Yes needs 70pc to be valid
WITH the result of the marriage vote about to be announced, it would be prudent to cast a realistic eye over this whole debate.
When this survey was announced, we were informed from many sources it was a waste of time and money, as the “popular opinion” was in favour — about 70 per cent.
It is absolutely certain that anyone who wanted to vote Yes did.
With all the advertising, celebrity advocates, signage and media support there is no possibility any Yes voters missed the boat. Yet the return rate (78 per cent) is not that high.
Despite the leaders of the major three political parties voting Yes, despite huge advertising and funding, despite the three major cities in Australia plastering Yes votes across their precinct, despite two major sporting codes and some major companies backing same-sex marriage, the support for changing the definition of marriage appears to have withered during the campaign.
Anything less than a 70 per cent result for the Yes side will be a disaster for that campaign.
Dennis Schaefer, Frankston
Result will be twisted
ONE result of the same-sex marriage plebiscite can certainly be predicted.
If the vote is Yes, gay activists will say the people’s voice must be heeded and parliament should accordingly legislate promptly.
If the vote is No, they will claim it’s a matter of principle beyond the judgment of ordinary folk and that parliament is the proper place to decide.
Rodger Hyde, Hoppers Crossing
Outrage still to come
READERS who expressed outrage at the Andrews Government’s mollycoddling of the public service over the same-sex marriage survey, and the forthcoming announcement of the result (Hot Topic, Nov 14), have not seen anything yet.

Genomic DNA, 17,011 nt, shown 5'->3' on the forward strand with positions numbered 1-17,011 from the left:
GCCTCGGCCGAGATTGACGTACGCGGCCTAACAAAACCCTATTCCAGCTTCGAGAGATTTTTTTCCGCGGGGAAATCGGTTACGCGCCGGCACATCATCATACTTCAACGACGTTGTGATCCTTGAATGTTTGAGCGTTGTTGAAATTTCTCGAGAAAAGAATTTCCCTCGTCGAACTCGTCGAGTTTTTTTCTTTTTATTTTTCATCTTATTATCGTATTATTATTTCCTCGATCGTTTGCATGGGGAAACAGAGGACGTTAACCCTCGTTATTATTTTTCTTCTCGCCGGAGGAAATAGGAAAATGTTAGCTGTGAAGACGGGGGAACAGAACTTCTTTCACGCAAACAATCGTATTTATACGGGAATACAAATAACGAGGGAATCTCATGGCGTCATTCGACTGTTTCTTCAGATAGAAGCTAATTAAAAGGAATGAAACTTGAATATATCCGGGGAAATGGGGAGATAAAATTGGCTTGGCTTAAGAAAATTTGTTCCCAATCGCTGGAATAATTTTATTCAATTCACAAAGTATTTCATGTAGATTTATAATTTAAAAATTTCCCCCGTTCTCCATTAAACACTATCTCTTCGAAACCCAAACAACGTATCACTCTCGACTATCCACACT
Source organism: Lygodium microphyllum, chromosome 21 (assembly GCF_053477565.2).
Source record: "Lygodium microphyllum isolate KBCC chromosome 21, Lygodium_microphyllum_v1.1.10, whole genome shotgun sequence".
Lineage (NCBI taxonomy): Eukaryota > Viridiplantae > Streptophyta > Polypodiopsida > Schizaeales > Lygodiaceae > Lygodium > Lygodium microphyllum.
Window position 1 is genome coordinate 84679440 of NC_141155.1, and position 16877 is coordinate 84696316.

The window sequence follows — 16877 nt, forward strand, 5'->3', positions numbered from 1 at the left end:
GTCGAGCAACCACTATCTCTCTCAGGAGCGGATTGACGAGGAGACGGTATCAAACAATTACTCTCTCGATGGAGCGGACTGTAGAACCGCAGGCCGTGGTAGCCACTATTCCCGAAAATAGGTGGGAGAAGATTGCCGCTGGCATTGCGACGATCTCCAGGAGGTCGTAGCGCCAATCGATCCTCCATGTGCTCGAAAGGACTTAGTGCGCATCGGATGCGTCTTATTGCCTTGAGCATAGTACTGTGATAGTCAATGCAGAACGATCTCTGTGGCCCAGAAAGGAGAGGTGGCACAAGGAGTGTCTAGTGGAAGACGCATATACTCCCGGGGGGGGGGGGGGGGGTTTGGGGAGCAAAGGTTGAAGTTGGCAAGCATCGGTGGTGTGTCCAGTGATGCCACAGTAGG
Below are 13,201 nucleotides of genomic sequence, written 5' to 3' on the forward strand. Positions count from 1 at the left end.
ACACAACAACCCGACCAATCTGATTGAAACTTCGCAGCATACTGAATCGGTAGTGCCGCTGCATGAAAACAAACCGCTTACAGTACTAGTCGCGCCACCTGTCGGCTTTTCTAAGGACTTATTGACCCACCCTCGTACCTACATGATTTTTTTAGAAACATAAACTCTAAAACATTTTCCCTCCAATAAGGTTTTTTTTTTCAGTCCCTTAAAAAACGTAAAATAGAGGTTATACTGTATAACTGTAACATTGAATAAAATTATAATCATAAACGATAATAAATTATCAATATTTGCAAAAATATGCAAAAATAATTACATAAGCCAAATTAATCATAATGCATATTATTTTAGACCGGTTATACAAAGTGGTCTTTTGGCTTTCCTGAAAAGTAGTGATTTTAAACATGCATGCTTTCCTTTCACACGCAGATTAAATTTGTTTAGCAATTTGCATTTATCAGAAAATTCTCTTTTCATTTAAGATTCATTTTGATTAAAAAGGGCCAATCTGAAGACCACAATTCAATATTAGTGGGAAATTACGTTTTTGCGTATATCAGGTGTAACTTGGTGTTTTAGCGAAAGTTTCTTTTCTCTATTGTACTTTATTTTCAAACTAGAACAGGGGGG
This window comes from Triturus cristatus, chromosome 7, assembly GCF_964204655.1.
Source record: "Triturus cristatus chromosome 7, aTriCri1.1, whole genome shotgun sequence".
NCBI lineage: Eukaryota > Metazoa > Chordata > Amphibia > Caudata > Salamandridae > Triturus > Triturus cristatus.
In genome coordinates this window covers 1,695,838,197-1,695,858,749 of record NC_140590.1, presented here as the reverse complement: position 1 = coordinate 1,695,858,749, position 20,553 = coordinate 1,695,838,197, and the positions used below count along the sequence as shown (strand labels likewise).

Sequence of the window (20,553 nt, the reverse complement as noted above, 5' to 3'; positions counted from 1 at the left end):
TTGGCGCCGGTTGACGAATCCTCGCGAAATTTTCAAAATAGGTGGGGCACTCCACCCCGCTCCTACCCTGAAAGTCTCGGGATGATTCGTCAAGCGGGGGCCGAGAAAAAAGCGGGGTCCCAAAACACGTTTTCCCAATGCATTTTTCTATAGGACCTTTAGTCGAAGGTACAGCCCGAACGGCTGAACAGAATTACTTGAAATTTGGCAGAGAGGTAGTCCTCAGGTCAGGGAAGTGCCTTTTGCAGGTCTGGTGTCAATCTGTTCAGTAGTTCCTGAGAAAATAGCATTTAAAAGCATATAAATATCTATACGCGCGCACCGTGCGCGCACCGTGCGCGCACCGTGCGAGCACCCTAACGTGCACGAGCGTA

If the Yes vote gets up, and what’s happened in Britain and Canada is anything to go by, expect subsequent changes to the Marriage Act to seriously compromise the freedoms of 95 per cent of the people in favour of the 5 per cent who are LGBTIQ.
Unless, of course, it’s made perfectly clear to the Turnbull Government that we will not stand for it.
Michael Long, Frankston
Vote real people in
IT is amusing to see some of the MPs caught out by the citizenship issue opting not to have another go at the gravy train, whereas others are indicating they wish to remain on it.
Then we have those who have failed in state politics opting to have a go in order to get some more gravy.
Of course they are all only interested in the betterment of their country.
Then we add those who progress to be MPs courtesy of organisations that have already supported their employment and lifestyle for decades.
Enough. How about some real, ordinary people with enough nous to have elevated themselves honestly and fervently — perhaps then we may get somewhere?
J. Muir, Mitcham
Born here, serve here
WHY don’t our federal politicians unite for once to end the great personal-history fiasco by passing a law that if you are born in Australia you are eligible for federal parliament?
Who seriously worries about what parents or grandparents politicians have?
The High Court would probably be glad to see the nonsense dumped.
John Kiely, Richmond
Time for an election
I RECKON the Prime Minister should go to the Governor-General for a fresh election, announce his own retirement at said election, and happily call it a day on politics.
At 63 years of age, Malcolm Turnbull has given enough public service.
The Prime Minister can then enjoy his twilight retirement years promoting the republic cause.
I reckon that’s a nice, sweet ending, don’t you?
Nicholas Simic, Kealba